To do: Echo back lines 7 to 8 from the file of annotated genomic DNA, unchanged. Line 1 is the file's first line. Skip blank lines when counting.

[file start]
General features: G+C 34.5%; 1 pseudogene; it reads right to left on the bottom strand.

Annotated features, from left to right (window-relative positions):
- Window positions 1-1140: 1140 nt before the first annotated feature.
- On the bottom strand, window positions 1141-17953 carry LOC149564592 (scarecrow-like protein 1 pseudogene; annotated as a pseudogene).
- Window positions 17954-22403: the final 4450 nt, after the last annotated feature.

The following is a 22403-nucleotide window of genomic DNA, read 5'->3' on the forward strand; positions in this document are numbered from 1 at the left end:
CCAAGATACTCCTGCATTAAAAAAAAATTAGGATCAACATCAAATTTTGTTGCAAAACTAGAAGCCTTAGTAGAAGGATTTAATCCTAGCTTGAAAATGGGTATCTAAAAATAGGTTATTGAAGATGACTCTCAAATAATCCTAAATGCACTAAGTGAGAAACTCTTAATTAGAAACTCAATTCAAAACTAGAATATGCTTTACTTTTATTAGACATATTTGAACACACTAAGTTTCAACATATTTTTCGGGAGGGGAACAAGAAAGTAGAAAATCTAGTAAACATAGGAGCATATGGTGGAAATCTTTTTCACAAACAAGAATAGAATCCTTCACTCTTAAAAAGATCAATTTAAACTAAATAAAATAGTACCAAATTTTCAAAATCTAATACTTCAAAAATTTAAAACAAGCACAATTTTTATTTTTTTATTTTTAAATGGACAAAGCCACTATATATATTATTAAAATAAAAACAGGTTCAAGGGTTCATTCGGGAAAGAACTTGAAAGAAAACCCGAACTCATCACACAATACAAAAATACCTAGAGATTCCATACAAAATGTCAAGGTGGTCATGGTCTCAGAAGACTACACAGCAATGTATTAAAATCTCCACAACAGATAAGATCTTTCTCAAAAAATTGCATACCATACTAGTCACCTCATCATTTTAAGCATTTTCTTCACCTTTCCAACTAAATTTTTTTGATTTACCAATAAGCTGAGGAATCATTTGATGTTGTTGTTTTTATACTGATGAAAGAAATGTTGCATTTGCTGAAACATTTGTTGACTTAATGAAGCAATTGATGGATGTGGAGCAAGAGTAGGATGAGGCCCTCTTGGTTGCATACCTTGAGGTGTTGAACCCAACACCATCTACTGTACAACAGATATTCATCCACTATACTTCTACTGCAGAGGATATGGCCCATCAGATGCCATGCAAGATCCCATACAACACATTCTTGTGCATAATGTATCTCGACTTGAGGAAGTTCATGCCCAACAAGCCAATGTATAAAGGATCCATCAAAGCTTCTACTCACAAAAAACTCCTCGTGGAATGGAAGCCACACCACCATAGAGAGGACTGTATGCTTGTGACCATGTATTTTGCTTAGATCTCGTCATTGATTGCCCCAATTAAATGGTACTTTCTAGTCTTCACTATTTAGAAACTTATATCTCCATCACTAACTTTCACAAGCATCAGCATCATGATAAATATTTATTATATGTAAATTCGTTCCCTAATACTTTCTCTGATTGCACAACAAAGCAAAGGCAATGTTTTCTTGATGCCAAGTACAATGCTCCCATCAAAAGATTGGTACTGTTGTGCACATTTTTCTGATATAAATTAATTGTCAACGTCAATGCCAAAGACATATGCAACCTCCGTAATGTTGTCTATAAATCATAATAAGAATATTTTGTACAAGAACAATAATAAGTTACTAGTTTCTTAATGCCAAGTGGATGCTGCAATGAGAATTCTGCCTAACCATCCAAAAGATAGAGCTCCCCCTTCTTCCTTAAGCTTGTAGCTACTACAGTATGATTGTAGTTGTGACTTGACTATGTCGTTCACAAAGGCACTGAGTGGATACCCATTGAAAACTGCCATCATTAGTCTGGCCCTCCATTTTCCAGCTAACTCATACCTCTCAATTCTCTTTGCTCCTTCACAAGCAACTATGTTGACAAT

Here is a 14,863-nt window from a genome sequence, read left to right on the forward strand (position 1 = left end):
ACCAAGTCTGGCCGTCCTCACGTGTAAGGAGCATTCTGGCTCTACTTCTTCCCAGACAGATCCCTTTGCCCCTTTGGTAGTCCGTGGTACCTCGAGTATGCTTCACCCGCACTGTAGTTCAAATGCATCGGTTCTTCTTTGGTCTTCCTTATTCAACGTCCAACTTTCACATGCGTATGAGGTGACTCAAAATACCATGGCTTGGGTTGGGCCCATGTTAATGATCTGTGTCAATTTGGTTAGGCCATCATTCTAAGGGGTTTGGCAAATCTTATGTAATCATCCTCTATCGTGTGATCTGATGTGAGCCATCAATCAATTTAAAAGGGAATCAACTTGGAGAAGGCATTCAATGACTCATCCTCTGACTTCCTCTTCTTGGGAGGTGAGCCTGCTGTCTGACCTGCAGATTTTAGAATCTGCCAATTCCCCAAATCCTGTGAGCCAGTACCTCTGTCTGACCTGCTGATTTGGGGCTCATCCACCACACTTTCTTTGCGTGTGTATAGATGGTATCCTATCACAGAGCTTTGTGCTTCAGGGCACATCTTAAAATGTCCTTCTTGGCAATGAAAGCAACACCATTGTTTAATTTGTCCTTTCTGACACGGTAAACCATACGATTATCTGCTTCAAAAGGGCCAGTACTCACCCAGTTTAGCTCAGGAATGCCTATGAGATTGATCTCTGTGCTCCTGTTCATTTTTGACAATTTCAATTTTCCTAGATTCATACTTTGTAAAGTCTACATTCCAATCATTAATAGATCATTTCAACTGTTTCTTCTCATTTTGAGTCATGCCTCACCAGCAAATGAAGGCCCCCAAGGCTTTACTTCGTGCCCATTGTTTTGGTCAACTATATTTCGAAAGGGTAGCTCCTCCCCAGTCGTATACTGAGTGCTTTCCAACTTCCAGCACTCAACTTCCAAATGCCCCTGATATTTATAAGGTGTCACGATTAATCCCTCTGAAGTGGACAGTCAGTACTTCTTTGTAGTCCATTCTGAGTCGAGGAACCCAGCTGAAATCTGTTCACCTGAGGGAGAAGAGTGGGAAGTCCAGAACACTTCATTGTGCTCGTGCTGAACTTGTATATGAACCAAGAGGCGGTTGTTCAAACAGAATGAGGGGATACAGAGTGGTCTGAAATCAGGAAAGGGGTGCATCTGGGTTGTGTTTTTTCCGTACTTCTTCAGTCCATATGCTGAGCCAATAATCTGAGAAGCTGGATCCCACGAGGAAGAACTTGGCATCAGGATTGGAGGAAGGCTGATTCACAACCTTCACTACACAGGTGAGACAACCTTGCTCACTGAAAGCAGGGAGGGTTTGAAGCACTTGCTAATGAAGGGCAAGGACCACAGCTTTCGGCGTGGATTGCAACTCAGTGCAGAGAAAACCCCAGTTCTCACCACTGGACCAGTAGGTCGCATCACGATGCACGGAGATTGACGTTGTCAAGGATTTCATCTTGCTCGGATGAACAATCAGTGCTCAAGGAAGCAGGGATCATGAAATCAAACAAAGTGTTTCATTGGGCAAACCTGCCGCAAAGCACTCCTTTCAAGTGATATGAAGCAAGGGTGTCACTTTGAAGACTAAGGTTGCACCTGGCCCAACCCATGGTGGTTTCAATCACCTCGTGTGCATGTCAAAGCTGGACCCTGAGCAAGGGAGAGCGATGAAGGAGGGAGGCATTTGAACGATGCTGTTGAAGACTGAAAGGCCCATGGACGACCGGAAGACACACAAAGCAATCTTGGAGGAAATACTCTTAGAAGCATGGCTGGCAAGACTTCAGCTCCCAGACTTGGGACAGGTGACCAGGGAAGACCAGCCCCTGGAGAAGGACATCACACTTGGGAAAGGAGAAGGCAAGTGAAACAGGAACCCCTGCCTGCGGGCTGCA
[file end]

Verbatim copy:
CCAAGATACTCCTGCATTAAAAAAAAATTAGGATCAACATCAAATTTTGTTGCAAAACTAGAAGCCTTAGTAGAAGGATTTAATCCTAGCTTGAAAATGGGTATCTAAAAATAGGTTATTGAAGATGACTCTCAAATAATCCTAAATGCACTAAGTGAGAAACTCTTAATTAGAAACTCAATTCAAAACTAGAATATGCTTTACTTTTATTAGACATATTTGAACACACTAAGTTTCAACATATTTTTCGGGAGGGGAACAAGAAAGTAGAAAATCTAGTAAACATAGGAGCATATGGTGGAAATCTTTTTCACAAACAAGAATAGAATCCTTCACTCTTAAAAAGATCAATTTAAACTAAATAAAATAGTACCAAATTTTCAAAATCTAATACTTCAAAAATTTAAAACAAGCACAATTTTTATTTTTTTATTTTTAAATGGACAAAGCCACTATATATATTATTAAAATAAAAACAGGTTCAAGGGTTCATTCGGGAAAGAACTTGAAAGAAAACCCGAACTCATCACACAATACAAAAATACCTAGAGATTCCATACAAAATGTCAAGGTGGTCATGGTCTCAGAAGACTACACAGCAATGTATTAAAATCTCCACAACAGATAAGATCTTTCTCAAAAAATTGCATACCATACTAGTCACCTCATCATTTTAAGCATTTTCTTCACCTTTCCAACTAAATTTTTTTGATTTACCAATAAGCTGAGGAATCATTTGATGTTGTTGTTTTTATACTGATGAAAGAAATGTTGCATTTGCTGAAACATTTGTTGACTTAATGAAGCAATTGATGGATGTGGAGCAAGAGTAGGATGAGGCCCTCTTGGTTGCATACCTTGAGGTGTTGAACCCAACACCATCTACTGTACAACAGATATTCATCCACTATACTTCTACTGCAGAGGATATGGCCCATCAGATGCCATGCAAGATCCCATACAACACATTCTTGTGCATAATGTATCTCGACTTGAGGAAGTTCATGCCCAACAAGCCAATGTATAAAGGATCCATCAAAGCTTCTACTCACAAAAAACTCCTCGTGGAATGGAAGCCACACCACCATAGAGAGGACTGTATGCTTGTGACCATGTATTTTGCTTAGATCTCGTCATTGATTGCCCCAATTAAATGGTACTTTCTAGTCTTCACTATTTAGAAACTTATATCTCCATCACTAACTTTCACAAGCATCAGCATCATGATAAATATTTATTATATGTAAATTCGTTCCCTAATACTTTCTCTGATTGCACAACAAAGCAAAGGCAATGTTTTCTTGATGCCAAGTACAATGCTCCCATCAAAAGATTGGTACTGTTGTGCACATTTTTCTGATATAAATTAATTGTCAACGTCAATGCCAAAGACATATGCAACCTCCGTAATGTTGTCTATAAATCATAATAAGAATATTTTGTACAAGAACAATAATAAGTTACTAGTTTCTTAATGCCAAGTGGATGCTGCAATGAGAATTCTGCCTAACCATCCAAAAGATAGAGCTCCCCCTTCTTCCTTAAGCTTGTAGCTACTACAGTATGATTGTAGTTGTGACTTGACTATGTCGTTCACAAAGGCACTGAGTGGATACCCATTGAAAACTGCCATCATTAGTCTGGCCCTCCATTTTCCAGCTAACTCATACCTCTCAATTCTCTTTGCTCCTTCACAAGCAACTATGTTGACAAT

Here is a 14,863-nt window from a genome sequence, read left to right on the forward strand (position 1 = left end):